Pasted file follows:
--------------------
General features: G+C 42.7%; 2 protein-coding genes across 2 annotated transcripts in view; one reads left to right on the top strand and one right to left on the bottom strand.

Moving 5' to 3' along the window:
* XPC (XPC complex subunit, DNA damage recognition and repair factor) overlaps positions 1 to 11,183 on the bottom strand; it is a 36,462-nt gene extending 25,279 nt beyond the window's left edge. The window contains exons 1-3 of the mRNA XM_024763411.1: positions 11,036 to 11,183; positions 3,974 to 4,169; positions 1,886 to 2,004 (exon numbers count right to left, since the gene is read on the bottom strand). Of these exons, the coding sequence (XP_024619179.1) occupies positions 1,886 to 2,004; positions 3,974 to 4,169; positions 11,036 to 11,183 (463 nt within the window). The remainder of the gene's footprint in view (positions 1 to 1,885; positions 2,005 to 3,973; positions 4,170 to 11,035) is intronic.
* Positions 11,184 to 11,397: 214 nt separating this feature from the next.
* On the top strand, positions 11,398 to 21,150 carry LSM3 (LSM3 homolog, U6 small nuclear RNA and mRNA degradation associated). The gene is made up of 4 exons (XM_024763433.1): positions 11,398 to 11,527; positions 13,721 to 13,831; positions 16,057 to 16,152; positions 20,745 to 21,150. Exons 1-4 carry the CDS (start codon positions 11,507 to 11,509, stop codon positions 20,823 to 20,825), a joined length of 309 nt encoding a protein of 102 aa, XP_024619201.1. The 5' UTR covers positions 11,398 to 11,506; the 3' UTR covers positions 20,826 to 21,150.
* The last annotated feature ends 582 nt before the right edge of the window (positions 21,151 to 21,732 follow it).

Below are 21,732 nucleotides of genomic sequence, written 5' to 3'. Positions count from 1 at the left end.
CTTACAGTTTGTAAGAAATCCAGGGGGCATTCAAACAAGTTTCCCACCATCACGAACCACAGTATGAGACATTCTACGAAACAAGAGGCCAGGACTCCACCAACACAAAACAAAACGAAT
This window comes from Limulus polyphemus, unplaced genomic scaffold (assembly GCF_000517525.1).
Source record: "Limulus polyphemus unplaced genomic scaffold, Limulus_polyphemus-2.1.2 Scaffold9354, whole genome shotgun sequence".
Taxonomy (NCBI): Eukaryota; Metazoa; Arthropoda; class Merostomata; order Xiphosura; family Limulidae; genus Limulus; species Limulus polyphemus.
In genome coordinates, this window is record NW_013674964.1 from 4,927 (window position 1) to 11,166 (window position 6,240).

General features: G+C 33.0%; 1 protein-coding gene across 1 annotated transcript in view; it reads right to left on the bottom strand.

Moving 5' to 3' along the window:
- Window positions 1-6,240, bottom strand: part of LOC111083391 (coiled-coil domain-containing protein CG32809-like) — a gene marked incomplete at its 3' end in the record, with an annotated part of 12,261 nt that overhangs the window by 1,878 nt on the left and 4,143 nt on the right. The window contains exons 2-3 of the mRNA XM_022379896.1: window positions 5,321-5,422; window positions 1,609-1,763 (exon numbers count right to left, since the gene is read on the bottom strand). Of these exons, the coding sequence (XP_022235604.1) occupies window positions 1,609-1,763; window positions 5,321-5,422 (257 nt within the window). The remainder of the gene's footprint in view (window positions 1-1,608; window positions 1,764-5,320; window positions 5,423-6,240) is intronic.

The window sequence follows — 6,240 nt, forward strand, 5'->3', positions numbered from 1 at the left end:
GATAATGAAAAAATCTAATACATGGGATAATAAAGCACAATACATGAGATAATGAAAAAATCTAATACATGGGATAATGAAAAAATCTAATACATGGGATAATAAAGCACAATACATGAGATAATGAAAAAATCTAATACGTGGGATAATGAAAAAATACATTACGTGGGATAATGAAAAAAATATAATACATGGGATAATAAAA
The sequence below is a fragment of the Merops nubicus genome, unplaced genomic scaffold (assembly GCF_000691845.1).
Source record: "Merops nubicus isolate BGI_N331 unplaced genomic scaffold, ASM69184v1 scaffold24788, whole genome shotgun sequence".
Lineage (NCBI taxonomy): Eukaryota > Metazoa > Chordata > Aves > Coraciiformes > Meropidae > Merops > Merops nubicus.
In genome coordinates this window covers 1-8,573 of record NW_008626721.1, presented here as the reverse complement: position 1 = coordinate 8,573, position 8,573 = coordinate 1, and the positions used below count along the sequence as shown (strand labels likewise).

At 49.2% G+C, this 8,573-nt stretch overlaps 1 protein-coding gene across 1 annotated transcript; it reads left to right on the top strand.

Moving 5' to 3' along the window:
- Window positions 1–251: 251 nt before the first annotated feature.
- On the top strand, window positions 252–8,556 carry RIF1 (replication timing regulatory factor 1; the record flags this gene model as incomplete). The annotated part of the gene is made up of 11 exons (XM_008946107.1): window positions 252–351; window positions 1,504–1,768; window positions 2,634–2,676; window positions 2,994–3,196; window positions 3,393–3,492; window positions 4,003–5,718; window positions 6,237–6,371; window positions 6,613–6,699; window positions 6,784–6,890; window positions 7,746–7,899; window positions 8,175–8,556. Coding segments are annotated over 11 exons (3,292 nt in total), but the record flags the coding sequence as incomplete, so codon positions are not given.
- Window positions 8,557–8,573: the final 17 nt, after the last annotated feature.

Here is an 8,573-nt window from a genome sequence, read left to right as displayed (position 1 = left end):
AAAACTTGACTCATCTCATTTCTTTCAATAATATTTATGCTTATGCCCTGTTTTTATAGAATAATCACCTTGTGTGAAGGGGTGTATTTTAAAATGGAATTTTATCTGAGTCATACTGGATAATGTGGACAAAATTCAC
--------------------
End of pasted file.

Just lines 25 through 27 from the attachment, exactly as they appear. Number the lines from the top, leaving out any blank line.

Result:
- On the top strand, window positions 252–8,556 carry RIF1 (replication timing regulatory factor 1; the record flags this gene model as incomplete). The annotated part of the gene is made up of 11 exons (XM_008946107.1): window positions 252–351; window positions 1,504–1,768; window positions 2,634–2,676; window positions 2,994–3,196; window positions 3,393–3,492; window positions 4,003–5,718; window positions 6,237–6,371; window positions 6,613–6,699; window positions 6,784–6,890; window positions 7,746–7,899; window positions 8,175–8,556. Coding segments are annotated over 11 exons (3,292 nt in total), but the record flags the coding sequence as incomplete, so codon positions are not given.
- Window positions 8,557–8,573: the final 17 nt, after the last annotated feature.

Here is an 8,573-nt window from a genome sequence, read left to right as displayed (position 1 = left end):